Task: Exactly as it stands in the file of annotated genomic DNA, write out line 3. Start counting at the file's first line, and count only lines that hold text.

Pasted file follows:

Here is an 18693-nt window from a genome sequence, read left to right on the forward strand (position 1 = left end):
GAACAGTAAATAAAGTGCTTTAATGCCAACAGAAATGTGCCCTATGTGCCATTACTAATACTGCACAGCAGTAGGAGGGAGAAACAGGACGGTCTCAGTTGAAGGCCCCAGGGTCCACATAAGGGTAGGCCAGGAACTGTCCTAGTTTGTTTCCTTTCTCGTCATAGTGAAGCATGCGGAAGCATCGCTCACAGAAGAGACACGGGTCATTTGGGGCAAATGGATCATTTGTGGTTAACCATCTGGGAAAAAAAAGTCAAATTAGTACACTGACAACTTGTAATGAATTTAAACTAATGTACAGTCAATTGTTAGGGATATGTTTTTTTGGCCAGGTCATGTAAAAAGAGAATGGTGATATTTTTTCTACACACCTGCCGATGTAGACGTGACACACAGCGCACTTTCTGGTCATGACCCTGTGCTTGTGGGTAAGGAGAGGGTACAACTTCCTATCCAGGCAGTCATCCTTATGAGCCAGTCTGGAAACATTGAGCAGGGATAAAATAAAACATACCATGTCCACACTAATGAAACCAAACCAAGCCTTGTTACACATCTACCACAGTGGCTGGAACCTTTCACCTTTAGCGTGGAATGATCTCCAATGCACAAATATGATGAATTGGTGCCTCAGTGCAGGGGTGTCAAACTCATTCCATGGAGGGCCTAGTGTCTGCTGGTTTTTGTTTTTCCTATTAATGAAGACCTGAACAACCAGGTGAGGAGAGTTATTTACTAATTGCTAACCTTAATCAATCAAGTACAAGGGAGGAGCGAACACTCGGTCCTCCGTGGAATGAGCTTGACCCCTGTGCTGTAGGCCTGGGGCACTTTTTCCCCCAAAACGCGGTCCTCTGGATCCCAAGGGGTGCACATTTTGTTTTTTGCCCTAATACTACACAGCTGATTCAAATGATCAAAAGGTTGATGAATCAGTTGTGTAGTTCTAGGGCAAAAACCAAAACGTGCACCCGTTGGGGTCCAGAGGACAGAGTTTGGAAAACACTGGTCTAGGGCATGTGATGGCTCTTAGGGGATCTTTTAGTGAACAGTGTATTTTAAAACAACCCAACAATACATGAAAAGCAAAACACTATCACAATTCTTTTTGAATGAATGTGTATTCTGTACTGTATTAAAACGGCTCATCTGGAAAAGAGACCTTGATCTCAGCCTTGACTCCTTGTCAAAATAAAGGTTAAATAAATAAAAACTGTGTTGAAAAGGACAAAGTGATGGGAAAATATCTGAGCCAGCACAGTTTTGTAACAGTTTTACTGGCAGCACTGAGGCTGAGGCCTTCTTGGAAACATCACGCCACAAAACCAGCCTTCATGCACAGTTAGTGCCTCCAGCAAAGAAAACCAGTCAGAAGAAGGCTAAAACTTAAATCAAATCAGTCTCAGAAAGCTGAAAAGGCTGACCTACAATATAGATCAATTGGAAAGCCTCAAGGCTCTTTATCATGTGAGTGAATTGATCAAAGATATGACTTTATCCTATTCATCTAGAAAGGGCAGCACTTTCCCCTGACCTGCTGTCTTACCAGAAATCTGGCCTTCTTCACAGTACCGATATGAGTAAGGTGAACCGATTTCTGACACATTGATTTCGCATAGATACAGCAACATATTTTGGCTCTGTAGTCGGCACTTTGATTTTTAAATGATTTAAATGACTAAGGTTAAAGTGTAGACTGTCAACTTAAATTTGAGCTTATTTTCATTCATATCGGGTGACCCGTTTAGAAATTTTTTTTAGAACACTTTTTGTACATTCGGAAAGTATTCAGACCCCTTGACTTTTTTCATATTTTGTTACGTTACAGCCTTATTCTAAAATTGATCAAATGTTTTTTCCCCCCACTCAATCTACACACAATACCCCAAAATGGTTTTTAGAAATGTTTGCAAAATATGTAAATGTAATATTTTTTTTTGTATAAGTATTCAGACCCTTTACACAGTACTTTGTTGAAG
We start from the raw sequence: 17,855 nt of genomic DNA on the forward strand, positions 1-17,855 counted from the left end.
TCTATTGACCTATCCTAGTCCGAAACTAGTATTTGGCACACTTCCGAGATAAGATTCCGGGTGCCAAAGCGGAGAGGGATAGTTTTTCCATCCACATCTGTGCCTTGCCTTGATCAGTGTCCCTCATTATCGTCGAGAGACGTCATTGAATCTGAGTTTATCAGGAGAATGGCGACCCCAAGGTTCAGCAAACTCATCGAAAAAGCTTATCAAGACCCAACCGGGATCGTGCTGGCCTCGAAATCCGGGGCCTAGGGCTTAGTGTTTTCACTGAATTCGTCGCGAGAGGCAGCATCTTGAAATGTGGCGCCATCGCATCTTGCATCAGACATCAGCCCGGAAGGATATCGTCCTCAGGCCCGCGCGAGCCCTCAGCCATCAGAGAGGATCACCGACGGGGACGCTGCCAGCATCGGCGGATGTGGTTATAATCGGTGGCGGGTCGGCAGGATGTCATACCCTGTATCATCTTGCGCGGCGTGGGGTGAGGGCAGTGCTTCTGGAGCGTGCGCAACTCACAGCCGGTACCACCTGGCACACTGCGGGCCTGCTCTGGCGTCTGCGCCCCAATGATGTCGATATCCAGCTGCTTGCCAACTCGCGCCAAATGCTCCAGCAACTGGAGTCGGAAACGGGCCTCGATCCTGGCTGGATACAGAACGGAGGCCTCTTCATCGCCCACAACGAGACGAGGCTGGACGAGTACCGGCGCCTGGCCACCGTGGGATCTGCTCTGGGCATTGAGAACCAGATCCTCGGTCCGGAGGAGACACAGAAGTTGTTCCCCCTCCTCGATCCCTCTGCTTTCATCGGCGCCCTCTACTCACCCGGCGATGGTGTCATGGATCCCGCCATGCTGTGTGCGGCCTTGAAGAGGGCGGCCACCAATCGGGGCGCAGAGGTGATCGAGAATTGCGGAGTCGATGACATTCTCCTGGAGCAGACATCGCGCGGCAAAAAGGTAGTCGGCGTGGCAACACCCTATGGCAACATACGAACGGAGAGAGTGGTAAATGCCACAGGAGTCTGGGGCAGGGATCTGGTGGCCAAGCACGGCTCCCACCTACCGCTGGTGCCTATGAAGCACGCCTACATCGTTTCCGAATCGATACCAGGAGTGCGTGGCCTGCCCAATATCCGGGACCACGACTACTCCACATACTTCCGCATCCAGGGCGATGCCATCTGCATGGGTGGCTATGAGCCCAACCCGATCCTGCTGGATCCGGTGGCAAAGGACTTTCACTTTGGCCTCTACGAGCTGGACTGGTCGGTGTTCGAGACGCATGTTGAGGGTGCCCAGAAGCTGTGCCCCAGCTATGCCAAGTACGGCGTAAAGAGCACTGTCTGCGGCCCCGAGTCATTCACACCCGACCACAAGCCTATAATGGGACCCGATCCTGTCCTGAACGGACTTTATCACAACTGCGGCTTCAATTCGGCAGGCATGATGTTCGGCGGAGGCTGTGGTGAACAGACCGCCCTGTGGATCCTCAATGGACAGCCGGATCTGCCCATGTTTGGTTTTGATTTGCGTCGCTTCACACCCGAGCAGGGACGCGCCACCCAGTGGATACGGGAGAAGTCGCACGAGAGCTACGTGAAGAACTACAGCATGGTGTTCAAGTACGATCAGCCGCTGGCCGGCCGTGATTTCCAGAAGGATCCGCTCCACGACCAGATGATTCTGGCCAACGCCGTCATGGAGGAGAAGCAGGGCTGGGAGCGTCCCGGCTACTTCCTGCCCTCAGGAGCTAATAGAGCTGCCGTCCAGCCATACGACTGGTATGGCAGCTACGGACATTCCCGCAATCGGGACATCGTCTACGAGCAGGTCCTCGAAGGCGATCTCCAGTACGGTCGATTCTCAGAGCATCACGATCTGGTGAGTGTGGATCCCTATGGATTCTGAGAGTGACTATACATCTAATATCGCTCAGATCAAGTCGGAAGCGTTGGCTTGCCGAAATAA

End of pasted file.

We start from the raw sequence: 17,855 nt of genomic DNA on the forward strand, positions 1-17,855 counted from the left end.